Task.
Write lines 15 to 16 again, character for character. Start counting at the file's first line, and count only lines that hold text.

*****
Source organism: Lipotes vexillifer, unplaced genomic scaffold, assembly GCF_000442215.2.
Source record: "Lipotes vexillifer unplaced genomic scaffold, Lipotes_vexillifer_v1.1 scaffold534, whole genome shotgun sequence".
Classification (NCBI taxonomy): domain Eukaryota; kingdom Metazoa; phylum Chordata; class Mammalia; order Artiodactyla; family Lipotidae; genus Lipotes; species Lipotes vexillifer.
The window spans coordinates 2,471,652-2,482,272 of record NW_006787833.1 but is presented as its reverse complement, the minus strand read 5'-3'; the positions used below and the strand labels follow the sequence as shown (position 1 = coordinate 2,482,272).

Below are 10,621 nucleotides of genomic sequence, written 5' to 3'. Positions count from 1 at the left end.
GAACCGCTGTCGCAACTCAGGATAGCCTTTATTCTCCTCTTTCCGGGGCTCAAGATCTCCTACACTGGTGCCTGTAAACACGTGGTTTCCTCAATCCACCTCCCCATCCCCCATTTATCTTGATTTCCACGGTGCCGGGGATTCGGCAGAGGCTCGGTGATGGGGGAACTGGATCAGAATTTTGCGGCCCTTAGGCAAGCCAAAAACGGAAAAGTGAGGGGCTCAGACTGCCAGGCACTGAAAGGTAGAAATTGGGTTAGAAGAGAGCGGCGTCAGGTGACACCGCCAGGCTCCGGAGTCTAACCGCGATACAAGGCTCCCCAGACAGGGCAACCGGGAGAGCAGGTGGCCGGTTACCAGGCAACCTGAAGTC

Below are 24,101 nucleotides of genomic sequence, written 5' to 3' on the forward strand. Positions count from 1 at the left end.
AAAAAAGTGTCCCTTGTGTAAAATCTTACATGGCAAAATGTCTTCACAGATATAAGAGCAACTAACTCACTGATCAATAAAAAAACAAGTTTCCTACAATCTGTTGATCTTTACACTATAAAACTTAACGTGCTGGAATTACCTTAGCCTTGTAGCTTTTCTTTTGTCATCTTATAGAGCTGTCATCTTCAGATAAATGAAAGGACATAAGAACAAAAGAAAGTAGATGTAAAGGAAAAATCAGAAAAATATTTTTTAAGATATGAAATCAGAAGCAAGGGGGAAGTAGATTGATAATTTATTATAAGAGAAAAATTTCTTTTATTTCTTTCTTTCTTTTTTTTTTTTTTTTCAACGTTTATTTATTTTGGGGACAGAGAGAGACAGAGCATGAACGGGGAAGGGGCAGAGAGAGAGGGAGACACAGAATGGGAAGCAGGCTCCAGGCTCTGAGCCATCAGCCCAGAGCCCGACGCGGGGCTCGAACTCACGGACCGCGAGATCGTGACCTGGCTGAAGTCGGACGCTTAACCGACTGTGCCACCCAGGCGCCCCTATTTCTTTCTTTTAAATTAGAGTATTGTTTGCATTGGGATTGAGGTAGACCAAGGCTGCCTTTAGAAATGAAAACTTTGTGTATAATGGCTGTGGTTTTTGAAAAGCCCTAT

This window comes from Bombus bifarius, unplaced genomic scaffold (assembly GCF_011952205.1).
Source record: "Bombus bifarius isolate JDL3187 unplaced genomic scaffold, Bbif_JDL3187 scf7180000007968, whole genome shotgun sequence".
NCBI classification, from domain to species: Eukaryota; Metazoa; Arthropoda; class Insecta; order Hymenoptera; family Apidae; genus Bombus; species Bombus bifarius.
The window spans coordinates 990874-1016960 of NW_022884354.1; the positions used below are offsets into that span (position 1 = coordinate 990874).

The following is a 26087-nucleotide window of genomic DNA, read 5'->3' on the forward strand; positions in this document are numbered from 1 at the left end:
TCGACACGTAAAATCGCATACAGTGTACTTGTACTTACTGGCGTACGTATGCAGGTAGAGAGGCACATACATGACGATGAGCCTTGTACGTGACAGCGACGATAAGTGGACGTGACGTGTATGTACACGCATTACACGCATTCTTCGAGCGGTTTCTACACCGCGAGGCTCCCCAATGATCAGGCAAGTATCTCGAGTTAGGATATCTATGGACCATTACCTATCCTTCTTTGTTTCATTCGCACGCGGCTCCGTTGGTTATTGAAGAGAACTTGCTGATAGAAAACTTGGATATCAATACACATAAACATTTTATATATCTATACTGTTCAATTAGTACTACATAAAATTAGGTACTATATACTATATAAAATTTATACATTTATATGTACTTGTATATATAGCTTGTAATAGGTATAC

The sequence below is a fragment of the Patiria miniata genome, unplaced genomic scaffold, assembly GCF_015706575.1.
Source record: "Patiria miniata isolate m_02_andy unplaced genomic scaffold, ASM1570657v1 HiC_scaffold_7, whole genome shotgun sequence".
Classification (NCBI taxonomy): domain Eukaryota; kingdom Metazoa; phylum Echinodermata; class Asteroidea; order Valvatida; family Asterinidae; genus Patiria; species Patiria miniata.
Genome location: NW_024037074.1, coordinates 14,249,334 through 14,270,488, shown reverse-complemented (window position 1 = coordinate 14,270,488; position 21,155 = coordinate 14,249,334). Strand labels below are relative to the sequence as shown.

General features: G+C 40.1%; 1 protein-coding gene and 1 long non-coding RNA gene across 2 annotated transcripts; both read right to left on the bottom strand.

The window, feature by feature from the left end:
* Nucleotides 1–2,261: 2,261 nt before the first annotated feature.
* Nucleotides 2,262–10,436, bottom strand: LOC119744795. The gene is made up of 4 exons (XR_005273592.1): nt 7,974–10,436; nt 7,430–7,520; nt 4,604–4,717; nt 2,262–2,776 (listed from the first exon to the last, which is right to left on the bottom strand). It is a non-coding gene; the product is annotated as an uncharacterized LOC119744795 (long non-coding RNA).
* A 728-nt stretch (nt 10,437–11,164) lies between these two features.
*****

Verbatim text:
The sequence below is a fragment of the Patiria miniata genome, unplaced genomic scaffold, assembly GCF_015706575.1.
Source record: "Patiria miniata isolate m_02_andy unplaced genomic scaffold, ASM1570657v1 HiC_scaffold_7, whole genome shotgun sequence".